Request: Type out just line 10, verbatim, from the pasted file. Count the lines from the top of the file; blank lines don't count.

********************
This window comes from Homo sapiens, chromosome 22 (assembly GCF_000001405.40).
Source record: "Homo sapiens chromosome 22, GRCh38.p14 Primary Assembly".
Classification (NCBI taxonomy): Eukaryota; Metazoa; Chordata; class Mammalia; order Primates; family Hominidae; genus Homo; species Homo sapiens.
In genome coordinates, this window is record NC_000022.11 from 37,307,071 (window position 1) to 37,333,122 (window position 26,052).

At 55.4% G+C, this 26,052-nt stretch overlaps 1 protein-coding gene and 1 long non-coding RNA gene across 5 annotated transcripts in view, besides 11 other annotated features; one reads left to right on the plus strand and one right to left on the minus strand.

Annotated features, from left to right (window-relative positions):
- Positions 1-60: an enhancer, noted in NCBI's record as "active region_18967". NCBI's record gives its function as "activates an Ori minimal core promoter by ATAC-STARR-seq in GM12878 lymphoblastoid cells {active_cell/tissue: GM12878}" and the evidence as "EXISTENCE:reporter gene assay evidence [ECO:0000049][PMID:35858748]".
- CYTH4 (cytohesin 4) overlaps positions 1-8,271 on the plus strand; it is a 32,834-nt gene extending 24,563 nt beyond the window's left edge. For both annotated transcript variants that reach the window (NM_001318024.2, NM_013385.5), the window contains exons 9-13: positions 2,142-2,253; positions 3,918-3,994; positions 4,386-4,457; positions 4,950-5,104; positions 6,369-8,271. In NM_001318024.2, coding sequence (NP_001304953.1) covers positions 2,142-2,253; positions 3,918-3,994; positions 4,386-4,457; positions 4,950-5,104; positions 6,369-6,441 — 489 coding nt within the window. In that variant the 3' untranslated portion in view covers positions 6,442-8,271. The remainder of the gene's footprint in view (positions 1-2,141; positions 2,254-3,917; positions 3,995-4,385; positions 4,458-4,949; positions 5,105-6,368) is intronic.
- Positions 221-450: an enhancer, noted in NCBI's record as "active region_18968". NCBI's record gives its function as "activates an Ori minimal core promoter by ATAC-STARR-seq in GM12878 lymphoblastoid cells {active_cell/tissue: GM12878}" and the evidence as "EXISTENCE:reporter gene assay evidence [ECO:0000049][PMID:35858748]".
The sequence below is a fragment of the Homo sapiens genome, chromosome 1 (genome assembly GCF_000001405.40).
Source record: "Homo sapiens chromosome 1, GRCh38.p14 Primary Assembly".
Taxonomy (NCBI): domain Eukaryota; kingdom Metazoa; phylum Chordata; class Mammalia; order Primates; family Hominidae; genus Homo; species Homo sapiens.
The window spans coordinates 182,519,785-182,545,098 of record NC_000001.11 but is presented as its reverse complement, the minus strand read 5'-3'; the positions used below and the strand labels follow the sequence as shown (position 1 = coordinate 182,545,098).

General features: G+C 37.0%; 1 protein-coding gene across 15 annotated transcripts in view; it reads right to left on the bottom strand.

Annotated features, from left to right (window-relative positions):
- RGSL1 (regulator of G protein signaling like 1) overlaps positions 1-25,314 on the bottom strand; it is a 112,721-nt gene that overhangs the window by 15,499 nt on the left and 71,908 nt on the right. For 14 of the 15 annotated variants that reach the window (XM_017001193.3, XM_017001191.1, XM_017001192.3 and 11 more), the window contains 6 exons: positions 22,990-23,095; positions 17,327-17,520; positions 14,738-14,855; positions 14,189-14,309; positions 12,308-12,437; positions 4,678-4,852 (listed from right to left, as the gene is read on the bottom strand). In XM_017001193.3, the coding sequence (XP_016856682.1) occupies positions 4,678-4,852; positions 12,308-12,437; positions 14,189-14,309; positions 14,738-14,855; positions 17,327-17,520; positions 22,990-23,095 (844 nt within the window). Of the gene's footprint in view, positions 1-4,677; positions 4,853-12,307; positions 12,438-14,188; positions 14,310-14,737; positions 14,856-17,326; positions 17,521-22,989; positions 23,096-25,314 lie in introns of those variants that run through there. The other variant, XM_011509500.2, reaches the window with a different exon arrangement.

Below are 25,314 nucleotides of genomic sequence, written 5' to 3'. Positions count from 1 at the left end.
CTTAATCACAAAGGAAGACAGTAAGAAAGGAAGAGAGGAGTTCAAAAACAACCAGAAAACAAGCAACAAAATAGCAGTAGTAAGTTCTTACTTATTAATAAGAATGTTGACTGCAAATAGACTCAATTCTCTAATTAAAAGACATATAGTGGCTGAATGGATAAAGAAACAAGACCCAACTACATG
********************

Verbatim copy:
The sequence below is a fragment of the Homo sapiens genome, chromosome 1 (genome assembly GCF_000001405.40).